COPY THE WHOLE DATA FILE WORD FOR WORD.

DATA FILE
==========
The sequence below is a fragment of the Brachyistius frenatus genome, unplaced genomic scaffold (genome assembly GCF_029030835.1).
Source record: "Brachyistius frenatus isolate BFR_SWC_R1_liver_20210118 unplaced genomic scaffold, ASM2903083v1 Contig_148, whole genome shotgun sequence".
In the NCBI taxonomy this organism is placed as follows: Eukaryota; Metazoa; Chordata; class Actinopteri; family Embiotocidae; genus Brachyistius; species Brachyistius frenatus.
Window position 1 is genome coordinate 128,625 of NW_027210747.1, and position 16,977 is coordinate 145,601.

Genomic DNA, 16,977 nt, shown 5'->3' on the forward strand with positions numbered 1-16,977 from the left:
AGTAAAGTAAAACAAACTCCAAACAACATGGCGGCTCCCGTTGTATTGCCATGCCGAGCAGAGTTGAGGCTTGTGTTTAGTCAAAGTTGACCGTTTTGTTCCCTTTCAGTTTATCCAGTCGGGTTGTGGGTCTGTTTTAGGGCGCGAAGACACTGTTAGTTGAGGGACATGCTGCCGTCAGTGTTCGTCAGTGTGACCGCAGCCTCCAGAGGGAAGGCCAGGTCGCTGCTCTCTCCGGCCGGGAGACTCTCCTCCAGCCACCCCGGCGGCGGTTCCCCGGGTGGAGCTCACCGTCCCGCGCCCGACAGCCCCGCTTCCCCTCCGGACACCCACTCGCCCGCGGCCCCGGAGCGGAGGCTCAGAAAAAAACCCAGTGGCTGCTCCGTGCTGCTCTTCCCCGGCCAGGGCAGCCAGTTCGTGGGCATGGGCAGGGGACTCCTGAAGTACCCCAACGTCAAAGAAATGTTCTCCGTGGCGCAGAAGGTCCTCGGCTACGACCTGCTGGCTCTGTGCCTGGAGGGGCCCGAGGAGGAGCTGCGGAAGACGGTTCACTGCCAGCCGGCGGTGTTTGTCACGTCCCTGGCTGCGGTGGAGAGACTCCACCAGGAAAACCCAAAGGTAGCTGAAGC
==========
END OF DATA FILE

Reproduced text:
The sequence below is a fragment of the Brachyistius frenatus genome, unplaced genomic scaffold (genome assembly GCF_029030835.1).
Source record: "Brachyistius frenatus isolate BFR_SWC_R1_liver_20210118 unplaced genomic scaffold, ASM2903083v1 Contig_148, whole genome shotgun sequence".
In the NCBI taxonomy this organism is placed as follows: Eukaryota; Metazoa; Chordata; class Actinopteri; family Embiotocidae; genus Brachyistius; species Brachyistius frenatus.
Window position 1 is genome coordinate 128,625 of NW_027210747.1, and position 16,977 is coordinate 145,601.

Genomic DNA, 16,977 nt, shown 5'->3' on the forward strand with positions numbered 1-16,977 from the left:
AGTAAAGTAAAACAAACTCCAAACAACATGGCGGCTCCCGTTGTATTGCCATGCCGAGCAGAGTTGAGGCTTGTGTTTAGTCAAAGTTGACCGTTTTGTTCCCTTTCAGTTTATCCAGTCGGGTTGTGGGTCTGTTTTAGGGCGCGAAGACACTGTTAGTTGAGGGACATGCTGCCGTCAGTGTTCGTCAGTGTGACCGCAGCCTCCAGAGGGAAGGCCAGGTCGCTGCTCTCTCCGGCCGGGAGACTCTCCTCCAGCCACCCCGGCGGCGGTTCCCCGGGTGGAGCTCACCGTCCCGCGCCCGACAGCCCCGCTTCCCCTCCGGACACCCACTCGCCCGCGGCCCCGGAGCGGAGGCTCAGAAAAAAACCCAGTGGCTGCTCCGTGCTGCTCTTCCCCGGCCAGGGCAGCCAGTTCGTGGGCATGGGCAGGGGACTCCTGAAGTACCCCAACGTCAAAGAAATGTTCTCCGTGGCGCAGAAGGTCCTCGGCTACGACCTGCTGGCTCTGTGCCTGGAGGGGCCCGAGGAGGAGCTGCGGAAGACGGTTCACTGCCAGCCGGCGGTGTTTGTCACGTCCCTGGCTGCGGTGGAGAGACTCCACCAGGAAAACCCAAAGGTAGCTGAAGC